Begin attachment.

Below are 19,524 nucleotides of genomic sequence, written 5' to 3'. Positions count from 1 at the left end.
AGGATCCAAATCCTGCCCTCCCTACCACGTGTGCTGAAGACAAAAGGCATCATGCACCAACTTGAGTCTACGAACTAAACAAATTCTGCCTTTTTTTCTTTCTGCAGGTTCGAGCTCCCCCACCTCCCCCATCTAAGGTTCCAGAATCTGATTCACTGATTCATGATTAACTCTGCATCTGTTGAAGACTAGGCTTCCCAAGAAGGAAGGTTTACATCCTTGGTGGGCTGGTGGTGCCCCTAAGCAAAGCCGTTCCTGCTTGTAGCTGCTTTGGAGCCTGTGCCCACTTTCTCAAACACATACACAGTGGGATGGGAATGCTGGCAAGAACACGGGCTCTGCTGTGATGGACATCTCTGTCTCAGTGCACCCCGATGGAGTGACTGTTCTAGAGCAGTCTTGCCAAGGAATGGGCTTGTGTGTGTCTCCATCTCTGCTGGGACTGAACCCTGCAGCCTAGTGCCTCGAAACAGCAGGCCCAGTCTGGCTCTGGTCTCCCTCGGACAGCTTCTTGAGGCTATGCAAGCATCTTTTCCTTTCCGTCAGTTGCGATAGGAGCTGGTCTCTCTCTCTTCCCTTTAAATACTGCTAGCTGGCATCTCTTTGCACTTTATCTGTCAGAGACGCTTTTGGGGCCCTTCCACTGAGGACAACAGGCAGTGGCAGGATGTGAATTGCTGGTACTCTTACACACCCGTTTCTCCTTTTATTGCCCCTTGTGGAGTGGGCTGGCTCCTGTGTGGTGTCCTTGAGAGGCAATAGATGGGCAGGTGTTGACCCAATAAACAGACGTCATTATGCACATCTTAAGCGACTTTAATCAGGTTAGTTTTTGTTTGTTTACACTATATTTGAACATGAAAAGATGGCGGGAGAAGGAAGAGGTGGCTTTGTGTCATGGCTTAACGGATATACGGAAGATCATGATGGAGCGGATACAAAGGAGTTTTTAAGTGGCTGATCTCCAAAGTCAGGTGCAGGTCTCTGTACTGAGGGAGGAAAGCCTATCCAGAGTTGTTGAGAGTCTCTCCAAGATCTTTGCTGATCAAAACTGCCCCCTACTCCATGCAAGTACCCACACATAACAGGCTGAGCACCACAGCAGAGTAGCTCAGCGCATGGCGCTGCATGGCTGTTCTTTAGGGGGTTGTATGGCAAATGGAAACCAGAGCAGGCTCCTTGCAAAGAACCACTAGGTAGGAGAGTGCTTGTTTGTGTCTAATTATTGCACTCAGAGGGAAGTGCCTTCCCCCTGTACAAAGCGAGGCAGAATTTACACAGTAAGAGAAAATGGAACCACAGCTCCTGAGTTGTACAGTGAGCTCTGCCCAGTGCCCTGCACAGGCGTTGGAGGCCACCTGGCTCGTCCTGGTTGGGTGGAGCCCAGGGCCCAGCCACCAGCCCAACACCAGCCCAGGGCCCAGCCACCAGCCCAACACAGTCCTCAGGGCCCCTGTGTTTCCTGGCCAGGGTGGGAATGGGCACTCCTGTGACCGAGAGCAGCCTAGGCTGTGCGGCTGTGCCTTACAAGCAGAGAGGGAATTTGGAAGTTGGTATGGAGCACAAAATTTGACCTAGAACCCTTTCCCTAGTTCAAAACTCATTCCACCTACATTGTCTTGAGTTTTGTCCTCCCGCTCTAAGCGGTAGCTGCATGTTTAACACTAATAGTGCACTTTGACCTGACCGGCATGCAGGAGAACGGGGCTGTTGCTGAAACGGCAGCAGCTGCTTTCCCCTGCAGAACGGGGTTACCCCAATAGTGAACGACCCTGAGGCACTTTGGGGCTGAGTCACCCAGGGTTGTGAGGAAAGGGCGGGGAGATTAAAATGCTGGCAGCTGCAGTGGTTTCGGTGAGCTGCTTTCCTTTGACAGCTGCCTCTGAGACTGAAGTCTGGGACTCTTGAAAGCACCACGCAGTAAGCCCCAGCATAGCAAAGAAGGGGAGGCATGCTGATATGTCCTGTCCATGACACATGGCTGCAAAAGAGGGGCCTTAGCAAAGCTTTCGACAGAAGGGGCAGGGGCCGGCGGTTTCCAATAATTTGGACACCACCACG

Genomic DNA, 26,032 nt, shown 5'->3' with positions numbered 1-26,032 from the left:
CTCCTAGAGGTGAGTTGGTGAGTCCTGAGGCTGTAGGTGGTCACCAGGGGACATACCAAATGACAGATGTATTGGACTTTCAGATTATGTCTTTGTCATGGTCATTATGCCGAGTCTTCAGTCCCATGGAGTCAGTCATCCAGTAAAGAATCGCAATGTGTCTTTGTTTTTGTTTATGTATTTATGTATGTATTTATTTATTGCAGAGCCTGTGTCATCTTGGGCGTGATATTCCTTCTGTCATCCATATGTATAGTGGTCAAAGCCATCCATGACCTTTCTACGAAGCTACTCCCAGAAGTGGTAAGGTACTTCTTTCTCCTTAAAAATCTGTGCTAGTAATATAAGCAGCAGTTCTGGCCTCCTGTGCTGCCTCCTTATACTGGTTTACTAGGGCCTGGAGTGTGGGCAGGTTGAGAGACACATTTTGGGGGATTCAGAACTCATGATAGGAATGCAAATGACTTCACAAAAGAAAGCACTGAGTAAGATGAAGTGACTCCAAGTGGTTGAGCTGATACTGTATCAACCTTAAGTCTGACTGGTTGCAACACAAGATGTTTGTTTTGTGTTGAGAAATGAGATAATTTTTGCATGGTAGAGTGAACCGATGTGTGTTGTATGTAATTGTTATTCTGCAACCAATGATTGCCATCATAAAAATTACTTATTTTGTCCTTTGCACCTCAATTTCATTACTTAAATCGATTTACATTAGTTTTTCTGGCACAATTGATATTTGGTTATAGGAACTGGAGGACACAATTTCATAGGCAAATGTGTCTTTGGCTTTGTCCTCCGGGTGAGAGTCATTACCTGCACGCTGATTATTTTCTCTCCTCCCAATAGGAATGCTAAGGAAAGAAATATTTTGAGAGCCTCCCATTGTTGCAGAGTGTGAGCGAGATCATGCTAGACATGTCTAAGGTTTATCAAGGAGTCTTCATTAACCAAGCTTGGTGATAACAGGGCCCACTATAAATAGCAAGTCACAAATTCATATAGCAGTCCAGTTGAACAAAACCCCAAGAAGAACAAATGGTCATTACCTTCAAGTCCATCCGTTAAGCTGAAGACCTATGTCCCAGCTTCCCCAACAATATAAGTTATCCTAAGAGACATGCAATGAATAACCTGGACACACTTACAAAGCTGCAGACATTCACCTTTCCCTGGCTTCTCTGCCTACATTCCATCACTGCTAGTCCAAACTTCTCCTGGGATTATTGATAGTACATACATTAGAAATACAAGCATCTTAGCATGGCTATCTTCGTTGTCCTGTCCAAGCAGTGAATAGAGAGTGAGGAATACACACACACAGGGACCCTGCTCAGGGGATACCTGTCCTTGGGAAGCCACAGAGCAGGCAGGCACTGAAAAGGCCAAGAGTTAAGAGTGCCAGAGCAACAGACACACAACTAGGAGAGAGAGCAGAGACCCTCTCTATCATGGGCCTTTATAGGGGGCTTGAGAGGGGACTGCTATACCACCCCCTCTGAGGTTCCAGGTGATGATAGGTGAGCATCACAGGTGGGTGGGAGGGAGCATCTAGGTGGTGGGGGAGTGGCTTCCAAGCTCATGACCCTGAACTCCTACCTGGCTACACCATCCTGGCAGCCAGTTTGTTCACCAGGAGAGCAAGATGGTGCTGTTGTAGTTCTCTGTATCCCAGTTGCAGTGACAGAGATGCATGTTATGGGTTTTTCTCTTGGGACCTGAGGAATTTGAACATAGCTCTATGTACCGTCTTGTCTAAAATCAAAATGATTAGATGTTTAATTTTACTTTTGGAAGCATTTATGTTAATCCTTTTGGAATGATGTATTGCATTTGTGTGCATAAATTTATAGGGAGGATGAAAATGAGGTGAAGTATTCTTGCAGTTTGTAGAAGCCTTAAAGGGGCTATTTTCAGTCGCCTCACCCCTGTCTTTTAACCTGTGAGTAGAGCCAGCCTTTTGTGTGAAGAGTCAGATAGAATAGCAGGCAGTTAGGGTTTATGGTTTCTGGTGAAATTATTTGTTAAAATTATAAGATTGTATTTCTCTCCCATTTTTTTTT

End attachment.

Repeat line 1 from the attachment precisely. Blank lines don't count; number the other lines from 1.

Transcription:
Below are 19,524 nucleotides of genomic sequence, written 5' to 3'. Positions count from 1 at the left end.